Today, Gashimov picked a point off the leader in a “Vugar display of power” to share first with him at 4.5/7. This morning in my office, I was following the match move by move and upon first seeing 1…g6 I momentarily hoped Gashimov would try the wild and adventurous “North Sea Variation.” Ok, so it’s a straightforward Robatsch, but it still turned out to be an interesting and complex game. After Gashimov was able to pick off white’s far advanced a-pawn, his outside pawn majority proved to give him enough pull to arrive at a winning ending. The move 29…Qf6 forced the queen exchange, and then the resulting ending was clearly better for black because (1) his outside majority was menacing while white’s kingside majority was still sitting at home, (2) black’s bishop was a fantastic piece while white’s knight was miserably placed, and (3) black’s king was already active at the start of the ending, while white’s was still sitting at home in the corner, crowded in by his misplaced knight and lazy pawns. White’s 10.a4 is likely a perfectly find move. It obviously aimed at fighting for space on the queenside and denying black a massive pawn front. However, in light of how the game turned out, i have to wonder if 15. a5 isn’t too ambitious. Perhaps Qd3 would have been a more natural move in the position, after wish chances should be equal according to my engine.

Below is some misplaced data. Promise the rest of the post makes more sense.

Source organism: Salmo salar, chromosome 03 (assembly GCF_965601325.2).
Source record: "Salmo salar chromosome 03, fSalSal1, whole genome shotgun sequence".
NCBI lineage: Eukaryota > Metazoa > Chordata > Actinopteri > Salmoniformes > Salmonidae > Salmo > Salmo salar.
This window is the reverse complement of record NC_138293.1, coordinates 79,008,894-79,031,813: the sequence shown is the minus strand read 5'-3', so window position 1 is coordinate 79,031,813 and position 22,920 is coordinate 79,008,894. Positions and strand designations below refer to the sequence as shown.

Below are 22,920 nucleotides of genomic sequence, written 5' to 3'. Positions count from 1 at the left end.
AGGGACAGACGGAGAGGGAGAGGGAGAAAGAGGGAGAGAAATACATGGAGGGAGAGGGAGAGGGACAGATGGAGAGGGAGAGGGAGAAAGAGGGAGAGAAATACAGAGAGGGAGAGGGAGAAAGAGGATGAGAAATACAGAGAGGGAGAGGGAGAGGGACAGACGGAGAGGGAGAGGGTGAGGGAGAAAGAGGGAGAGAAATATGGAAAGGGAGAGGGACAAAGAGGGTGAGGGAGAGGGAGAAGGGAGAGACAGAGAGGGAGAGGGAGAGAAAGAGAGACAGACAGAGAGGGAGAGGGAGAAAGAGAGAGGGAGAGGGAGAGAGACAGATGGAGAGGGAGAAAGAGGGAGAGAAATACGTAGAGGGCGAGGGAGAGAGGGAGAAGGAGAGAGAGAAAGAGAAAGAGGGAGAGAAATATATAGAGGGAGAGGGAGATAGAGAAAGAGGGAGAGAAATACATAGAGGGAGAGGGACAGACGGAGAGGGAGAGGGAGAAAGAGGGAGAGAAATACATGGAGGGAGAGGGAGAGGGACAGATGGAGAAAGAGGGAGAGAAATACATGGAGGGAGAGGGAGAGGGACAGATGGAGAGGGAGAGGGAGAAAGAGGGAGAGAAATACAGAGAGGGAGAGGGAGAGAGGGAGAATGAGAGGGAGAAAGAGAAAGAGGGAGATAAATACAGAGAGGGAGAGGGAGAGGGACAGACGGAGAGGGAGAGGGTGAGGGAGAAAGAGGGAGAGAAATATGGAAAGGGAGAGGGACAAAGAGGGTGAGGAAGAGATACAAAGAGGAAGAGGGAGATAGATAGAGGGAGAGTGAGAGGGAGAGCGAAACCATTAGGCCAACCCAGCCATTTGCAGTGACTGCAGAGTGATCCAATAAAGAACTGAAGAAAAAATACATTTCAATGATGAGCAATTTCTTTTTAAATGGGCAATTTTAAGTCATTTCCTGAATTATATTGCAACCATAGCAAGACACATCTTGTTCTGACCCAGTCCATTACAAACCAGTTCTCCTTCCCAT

Short and Navara also picked up wins today. Below, find the Vallejo-Pons – Gashimov game.